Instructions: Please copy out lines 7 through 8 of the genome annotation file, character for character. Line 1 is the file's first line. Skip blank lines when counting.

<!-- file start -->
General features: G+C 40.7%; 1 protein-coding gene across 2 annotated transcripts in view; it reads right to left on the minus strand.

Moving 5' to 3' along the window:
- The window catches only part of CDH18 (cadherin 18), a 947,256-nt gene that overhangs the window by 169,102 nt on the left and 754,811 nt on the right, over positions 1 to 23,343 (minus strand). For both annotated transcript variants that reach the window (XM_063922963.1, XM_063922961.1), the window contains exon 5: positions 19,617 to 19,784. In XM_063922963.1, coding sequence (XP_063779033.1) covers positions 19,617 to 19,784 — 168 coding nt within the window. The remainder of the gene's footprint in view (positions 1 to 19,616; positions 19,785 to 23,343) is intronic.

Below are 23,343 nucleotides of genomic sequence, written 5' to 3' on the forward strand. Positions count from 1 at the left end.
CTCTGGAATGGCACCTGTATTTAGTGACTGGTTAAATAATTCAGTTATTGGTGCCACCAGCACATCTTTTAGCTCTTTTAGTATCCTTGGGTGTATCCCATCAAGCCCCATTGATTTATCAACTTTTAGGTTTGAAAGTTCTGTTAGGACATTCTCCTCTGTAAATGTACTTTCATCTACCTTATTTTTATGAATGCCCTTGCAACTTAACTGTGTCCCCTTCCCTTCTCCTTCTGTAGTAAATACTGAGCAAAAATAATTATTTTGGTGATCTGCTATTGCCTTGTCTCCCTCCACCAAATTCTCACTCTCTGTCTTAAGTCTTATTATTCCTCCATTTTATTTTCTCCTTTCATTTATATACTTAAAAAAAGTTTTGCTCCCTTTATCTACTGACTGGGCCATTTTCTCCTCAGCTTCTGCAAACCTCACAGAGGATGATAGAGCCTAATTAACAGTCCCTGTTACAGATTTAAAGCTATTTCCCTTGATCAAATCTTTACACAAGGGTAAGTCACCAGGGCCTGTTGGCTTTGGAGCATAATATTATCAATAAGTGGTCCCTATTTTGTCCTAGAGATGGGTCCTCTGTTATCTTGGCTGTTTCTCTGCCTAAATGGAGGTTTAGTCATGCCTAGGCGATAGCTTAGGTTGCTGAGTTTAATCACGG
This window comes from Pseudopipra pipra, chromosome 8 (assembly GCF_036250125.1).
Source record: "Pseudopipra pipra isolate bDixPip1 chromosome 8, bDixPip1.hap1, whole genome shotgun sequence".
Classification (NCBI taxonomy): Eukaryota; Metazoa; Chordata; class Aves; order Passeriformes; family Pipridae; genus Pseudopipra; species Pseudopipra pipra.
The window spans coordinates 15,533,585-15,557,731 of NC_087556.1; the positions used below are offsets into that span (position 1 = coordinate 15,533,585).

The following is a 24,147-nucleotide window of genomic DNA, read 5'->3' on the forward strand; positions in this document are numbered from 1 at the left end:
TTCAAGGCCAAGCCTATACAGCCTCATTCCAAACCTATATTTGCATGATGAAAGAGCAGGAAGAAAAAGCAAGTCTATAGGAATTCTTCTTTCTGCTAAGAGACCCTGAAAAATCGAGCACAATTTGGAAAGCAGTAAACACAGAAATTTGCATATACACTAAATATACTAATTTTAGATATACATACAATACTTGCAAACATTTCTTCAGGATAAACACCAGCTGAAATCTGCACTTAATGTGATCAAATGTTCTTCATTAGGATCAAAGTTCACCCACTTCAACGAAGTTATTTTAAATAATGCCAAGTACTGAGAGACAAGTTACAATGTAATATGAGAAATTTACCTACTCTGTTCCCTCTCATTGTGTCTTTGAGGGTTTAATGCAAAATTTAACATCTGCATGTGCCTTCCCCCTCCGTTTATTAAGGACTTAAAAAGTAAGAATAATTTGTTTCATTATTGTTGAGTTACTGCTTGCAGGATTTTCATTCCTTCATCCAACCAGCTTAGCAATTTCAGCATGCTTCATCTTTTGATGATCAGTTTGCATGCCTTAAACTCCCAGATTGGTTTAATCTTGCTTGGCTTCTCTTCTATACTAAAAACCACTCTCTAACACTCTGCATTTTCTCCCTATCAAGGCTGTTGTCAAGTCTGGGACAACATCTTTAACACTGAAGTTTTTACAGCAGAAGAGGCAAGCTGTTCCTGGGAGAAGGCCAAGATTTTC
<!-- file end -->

Source record: "Pseudopipra pipra isolate bDixPip1 chromosome 8, bDixPip1.hap1, whole genome shotgun sequence".
Classification (NCBI taxonomy): Eukaryota; Metazoa; Chordata; class Aves; order Passeriformes; family Pipridae; genus Pseudopipra; species Pseudopipra pipra.